In pastoring, in discipling, I’ve heard it more than I care to count. When exhorting a fellow spiritual journeyman to “Take up and read” the Bible as part of a regular discipline of growth in the Spirit, I will sometimes get this excuse: “I’m not much of a reader.”

“I don’t read,” these folks are saying. “I don’t really read anything. Nothing personal against the Bible itself; I just don’t learn that way.”

This book, they tend to agree, is the place where God is speaking. The one true living God of the Universe reveals what he wants us to know to be complete for every good work in this book called the Bible. In this day and age, when the Scriptures are available in the West at the click of a link or the touch of an iPod, excuses to remain biblically illiterate aren’t just silly — they are sinful.

Imagine I showed you a tent across the yard. You can see a glow emanating from its zippered door. “Inside that tent,” I said, “is God himself. He has something to say to you. You just have to go inside the tent, and the God of the Universe will reveal the mystery of the ages to you.” And then imagine you were to say, “I’m not much of a walker. I prefer sitting to walking.”

Makes about as much sense.

“What great toil and effort it cost the church fathers to gather up a few crumbs, while we with half the labor – with almost no labor at all – can acquire the whole loaf. O how their efforts put our indolence to shame!”
— Martin Luther

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9 thoughts on ““I’m Not Much of a Reader””

  1. Matt Judkins says:

    I don’t know if posting a story from John Wesley will make this site crash or not :-), but I have always loved his comment to the pastors of the early Methodist movement when they used a similar objection,

    “Wesley advised that they should spend their mornings (or at least, five hours out of every day) in study. He anticipated the objection that they might have “no taste for reading,” and to this he replied sharply, “Contract a taste for it by use, or return to your trade” (Works, 8:315).” (h/t Ted A. Campbell)

  2. Sherry says:

    So true! I was that person. I learned to read and yet would rarely crack a book or bother with a magazine article if it seemed very long. I “got saved” in high school and drifted away as soon as I left for college because, you guessed it, I never got into the Bible and read it, let alone studied and tried to live it.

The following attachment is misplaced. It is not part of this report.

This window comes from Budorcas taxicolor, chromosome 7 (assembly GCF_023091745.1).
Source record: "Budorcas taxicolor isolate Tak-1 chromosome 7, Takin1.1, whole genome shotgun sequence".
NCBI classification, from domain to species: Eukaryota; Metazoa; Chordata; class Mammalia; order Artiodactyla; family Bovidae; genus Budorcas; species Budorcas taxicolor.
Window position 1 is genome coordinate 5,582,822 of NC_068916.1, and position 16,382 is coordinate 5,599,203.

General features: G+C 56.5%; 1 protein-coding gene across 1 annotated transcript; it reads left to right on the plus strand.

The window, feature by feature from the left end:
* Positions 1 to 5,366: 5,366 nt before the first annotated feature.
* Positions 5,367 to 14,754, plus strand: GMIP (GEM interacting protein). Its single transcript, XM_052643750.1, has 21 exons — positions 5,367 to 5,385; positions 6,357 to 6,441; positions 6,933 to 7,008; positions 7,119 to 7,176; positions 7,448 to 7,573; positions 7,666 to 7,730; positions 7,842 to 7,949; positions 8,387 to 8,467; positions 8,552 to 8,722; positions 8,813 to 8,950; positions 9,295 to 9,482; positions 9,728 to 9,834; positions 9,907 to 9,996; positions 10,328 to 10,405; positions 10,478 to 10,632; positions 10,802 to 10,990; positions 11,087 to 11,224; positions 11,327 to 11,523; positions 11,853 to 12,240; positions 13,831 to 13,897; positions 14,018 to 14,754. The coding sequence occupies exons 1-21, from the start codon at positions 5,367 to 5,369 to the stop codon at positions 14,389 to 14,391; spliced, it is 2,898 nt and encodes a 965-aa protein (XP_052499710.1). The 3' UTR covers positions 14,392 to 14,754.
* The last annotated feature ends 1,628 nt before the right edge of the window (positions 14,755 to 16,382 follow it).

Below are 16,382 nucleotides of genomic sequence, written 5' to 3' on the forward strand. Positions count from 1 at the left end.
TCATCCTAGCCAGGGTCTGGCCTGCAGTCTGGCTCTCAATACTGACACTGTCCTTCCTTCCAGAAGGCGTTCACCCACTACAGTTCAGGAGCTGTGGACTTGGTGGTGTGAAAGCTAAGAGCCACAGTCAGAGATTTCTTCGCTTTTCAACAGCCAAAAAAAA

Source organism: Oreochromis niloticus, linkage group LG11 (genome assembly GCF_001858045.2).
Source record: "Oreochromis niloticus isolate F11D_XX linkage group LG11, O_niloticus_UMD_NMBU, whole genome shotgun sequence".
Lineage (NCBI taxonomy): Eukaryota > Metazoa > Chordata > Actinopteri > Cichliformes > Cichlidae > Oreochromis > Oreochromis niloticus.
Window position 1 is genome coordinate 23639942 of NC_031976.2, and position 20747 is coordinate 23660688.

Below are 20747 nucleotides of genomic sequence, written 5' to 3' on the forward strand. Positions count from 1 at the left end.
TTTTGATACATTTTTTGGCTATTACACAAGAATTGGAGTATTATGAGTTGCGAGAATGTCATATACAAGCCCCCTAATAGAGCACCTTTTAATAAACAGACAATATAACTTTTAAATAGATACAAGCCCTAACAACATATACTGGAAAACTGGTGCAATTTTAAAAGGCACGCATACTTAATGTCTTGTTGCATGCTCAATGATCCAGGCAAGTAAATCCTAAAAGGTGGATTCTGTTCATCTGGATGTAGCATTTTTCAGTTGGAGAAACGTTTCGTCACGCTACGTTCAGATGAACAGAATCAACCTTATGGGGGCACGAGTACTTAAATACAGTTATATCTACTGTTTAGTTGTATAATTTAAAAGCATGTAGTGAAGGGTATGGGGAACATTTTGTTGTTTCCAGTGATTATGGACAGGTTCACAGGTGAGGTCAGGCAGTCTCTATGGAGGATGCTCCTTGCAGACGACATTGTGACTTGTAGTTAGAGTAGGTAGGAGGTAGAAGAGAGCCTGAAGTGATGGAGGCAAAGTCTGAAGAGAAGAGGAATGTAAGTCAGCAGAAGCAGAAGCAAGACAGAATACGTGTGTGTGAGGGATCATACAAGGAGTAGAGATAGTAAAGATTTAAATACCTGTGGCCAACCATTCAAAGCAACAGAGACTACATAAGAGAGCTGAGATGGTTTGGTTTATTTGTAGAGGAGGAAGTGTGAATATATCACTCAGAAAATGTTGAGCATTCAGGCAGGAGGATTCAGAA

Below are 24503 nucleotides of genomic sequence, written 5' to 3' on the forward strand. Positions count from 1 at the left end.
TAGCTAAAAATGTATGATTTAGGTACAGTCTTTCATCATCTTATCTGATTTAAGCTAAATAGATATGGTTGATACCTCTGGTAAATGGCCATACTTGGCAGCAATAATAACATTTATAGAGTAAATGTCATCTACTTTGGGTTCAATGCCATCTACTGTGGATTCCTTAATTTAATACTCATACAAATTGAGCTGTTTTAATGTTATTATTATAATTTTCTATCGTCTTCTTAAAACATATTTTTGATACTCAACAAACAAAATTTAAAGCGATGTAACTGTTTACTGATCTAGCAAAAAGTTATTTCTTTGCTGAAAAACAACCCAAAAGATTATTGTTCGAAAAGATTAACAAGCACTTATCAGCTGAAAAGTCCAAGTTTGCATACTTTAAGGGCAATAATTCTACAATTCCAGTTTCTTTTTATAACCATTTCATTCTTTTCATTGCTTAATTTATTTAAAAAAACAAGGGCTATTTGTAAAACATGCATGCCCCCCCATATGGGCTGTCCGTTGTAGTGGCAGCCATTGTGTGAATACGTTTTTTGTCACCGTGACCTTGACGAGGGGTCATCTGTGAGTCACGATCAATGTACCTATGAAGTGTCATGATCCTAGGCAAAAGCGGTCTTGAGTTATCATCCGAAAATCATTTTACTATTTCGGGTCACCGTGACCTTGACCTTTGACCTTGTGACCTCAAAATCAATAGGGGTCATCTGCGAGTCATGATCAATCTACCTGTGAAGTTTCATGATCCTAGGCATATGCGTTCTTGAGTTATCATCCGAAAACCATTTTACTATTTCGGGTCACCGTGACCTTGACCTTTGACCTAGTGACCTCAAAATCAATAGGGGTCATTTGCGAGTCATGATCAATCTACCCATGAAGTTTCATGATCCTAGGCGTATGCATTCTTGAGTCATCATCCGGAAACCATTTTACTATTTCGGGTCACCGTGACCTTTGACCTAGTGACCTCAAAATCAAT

I went on like that for the next 30 years or so. Until I wandered into literature that was anything but wholesome. About the only thing I had going for myself was that I was developing some reading muscle and stamina. Then one day after an amazing “mountain-top” experience in the land of fiction, I opened a free download of “By Grace Alone” by Sinclair Ferguson, and what unfolded in the days following changed my life.

    As the old saying goes, God can draw straight lines with crooked sticks!

    I guess what I’m getting at is: They’re still blind. They can’t see the glow of the tent and they think we’re just blowing smoke. My path is my constant reminder that God is Sovereign. Don’t give up on the folks that don’t read. Our job is to pray and plead and keep sowing the seed.

  3. Dr. Don says:

    I couldn’t agree more! I am not an audio learner and need to read something for it to sink in. People seem to be content sometimes by just “talking” to God as they drive or carry on their daily business. This notion of receiving from God, through the Word, is seen as good, as something to put on the to-do list but not critical.

  4. nhe says:

    Wow……..great word, especially coupled w/ the Luther quote.

    I’d add that if you say you’re not much of a reader, the Bible is available on mp3, IPod, and CD……..you can listen in the car!

    There is truly no excuse. We can drown ourselves in the word of God if we just try a little, and we don’t even have to be a “reader”.

  5. Tara says:

    I’ve never thought about this before, but I love the way you put it about saying you’re not much of a walker. God bless you!

  6. David Denis says:

    Moreover, there are other options to strictly reading the text. In particular there are excellent recordings available. While I think it’s true that the experience of reading text off a page is unique and invaluable. Nevertheless, in these cases I would simply encourage these people to find a way to engage the text that DOES work for them, such as listening to a recording or a sermon.

    Anything that moves us one step closer to the goal is valuable. All or nothing thinking here (insisting that they MUST READ – nothing else will do) will create more of a barrier than is necessary.

    Another option — rather than a book, perhaps a chapter, an article or even a quote or a verse. Sometimes the mere scope of a book is daunting, but a few paragraphs are not. Again, moving closer even a little is key.

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Jared C. Wilson


Jared C. Wilson is the pastor of Middletown Springs Community Church in Middletown Springs, Vermont. You can follow him on Twitter.

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